Chart of the Day
US inflation was unchanged at 1.4% in January, as rises in inflation for energy and apparel were offset by falls in travel-related prices. Although it was unchanged in January, inflation will rise in the coming months for mechanical reasons, because the annual comparison will be with the huge falls in prices last year.
The key for Fed officials will be working out how much of that is signal and how much noise. Firms say cost pressures have been rising, but again the surveys are based on lower prices last year.
The key surprise in January was that core inflation fell. Even the Cleveland Fed’s measures - which are less volatile than the traditional core measure - declined, although they remain around 2%.
The weekly EIA report showed a big draw in crude inventories, which are now only just above their normal average for this time of year - no wonder prices are rising.
Though prices were little changed yesterday, Nasdaq trading volumes have picked up sharply. Volumes are still far larger than for the S&P 500.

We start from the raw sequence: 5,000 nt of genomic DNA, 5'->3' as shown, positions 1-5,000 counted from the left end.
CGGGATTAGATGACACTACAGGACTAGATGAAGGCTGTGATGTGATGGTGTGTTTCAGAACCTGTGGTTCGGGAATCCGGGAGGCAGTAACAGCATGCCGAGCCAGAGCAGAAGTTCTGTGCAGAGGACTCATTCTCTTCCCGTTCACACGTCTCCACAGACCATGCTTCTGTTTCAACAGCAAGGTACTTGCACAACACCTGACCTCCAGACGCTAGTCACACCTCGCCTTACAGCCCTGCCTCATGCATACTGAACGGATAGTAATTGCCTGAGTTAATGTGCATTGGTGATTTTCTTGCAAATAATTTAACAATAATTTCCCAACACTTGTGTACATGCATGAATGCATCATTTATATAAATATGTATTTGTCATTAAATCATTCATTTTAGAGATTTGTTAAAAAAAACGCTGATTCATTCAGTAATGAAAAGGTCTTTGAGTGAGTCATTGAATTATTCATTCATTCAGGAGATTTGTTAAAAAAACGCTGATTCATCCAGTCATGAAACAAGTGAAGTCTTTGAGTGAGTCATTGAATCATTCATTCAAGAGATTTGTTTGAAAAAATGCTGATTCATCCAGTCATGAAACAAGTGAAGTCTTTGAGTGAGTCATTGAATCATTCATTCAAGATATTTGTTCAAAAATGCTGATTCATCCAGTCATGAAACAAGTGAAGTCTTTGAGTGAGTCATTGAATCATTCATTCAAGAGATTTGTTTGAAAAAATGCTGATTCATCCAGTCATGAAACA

The ratio of the S&P 500 financials to tech sector remains lower than at the start of the year. The ratio often rises when expectations for global growth improve, but isn’t reacting much this time.
That’s partly because financials are failing to make much headway. Unlike the broader S&P 500, they are only just back to their levels at the start of 2020. In the eurozone, the sector has done much better.
Semiconductor stocks have been putting in a mixed performance despite worldwide shortages. The top performer, Nvidia, appears to have broken out of the range its been in for the past six months or so, but AMD and Intel are not there yet.
Platinum has been another top performer. Some say its recent jump is because of concerns about Covid and delays in vaccinations in South Africa, a key source of the metal.
The rise yesterday means platinum is now up by almost 20% in the past month, outperforming most commodities.
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